I know (speaking again to the doubter) that it would be better if British art had had a modern master less canny and strategic than this. But there was no such master: the Bacon room suggests why. And look what Moore can do! The small room given over to him in the exhibition is beautifully chosen and lit. The juxtaposition of his Reclining Figure in elmwood from 1936 with Picasso’s Source from 1921 is stunning. (Reclining Figure is the only work in the show that I can imagine Picasso wryly saluting: ‘Clever! To turn my deliberate fake-monumentality into monumentality tout court!’) His Composition in Hornton stone of 1931 is typically straightforward and tremendous – I know of no other 20th-century work that manages to abstract the hand, the act of holding, in this way, and allow the mind to move between hand and whole body so suggestively. His Composition of 1932, in oily black African wonderstone, is just as weird, just as unprecedented – it makes even Arp’s mingling of animal and vegetable look half-hearted.

The Moore room starts from the assumption, which is surely right, that artists who matter were not greatly affected by any particular Picasso landing (usually too late) in the Right Honourable Suchabody’s collection. Modernists don’t sit around waiting. Paris was near. Picasso was the most photographed artist in history. All Moore needed – Christopher Green, who organised this part of the show, lays out the evidence succinctly in cases – was a copy or two of Cahiers d’art and Documents.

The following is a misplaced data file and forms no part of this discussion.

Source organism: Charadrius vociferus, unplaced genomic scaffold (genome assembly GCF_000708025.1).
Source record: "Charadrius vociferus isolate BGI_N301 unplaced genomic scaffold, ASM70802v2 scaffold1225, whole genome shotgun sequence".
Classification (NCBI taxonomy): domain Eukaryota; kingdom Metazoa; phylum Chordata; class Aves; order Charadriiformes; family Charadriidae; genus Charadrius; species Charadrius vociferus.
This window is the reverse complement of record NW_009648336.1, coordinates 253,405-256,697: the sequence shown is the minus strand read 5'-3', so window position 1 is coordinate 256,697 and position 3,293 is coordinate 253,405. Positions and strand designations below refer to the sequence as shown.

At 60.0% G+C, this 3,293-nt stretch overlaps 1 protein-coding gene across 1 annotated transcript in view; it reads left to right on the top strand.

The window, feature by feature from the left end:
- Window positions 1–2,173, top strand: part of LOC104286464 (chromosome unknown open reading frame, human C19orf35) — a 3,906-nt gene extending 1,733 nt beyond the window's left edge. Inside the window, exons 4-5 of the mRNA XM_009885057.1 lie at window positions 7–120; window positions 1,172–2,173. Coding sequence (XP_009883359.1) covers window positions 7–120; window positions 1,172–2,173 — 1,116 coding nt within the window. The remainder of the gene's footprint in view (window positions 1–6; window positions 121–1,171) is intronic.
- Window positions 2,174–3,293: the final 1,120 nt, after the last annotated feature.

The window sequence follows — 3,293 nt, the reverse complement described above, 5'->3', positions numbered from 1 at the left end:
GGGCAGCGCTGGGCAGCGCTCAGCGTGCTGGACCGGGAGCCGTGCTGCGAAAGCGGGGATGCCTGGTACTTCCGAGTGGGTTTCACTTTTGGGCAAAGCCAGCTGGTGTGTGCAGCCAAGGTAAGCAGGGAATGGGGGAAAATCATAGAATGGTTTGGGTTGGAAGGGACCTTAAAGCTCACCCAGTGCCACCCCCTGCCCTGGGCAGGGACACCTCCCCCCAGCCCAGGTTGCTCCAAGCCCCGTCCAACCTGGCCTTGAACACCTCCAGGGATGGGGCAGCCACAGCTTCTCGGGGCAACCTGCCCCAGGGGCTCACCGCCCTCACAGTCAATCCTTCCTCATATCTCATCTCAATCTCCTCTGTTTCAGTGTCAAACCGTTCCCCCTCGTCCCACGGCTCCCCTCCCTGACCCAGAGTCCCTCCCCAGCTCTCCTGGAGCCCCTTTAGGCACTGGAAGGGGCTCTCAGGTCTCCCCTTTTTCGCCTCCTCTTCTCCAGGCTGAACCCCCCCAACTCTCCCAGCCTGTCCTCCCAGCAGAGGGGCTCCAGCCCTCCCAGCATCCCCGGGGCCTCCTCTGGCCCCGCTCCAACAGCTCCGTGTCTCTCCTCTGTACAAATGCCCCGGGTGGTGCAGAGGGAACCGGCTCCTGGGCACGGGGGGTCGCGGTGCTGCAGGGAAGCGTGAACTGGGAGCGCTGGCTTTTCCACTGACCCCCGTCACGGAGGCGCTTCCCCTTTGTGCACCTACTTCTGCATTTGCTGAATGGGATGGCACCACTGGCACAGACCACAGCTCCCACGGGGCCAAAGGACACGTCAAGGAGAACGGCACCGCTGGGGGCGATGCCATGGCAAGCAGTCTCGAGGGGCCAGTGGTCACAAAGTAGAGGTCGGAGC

Moore, then, is the artist who, because he succeeds in negotiating with gentility, shows us most clearly what the negotiation was about. If for a moment he makes us think the pressure of Bloomsbury expectations not such a problem for an artist of sufficient power, then a short walk into the room devoted to Ben Nicholson will change our minds. Nicholson was a skilful and serious painter, and not afraid to take modernism on full blast. The excellent small show at the Courtauld Gallery shows him in contact with Mondrian, who lived for a while down the road in Hampstead before moving to New York. Yet the Nicholson room at the Tate is for my purposes more telling. Several Picassos are hung next to eight good Nicholsons, but the juxtaposition that matters is between a Picasso borrowed from the Stedelijk, Guitar, Compote Dish and Grapes from 1924, and four or five larger, decidedly ambitious Nicholsons from the early 1930s. 1932 (Au Chat Botté) is a fair comparison, or 1932 (crowned head – the queen), or 1933 (coin and musical instruments), which moves up to more or less Picasso’s size.

Picasso, ‘Guitar, Compote Dish and Grapes’ (1924); Ben Nicholson, ‘1932 (Au Chat Botté)’.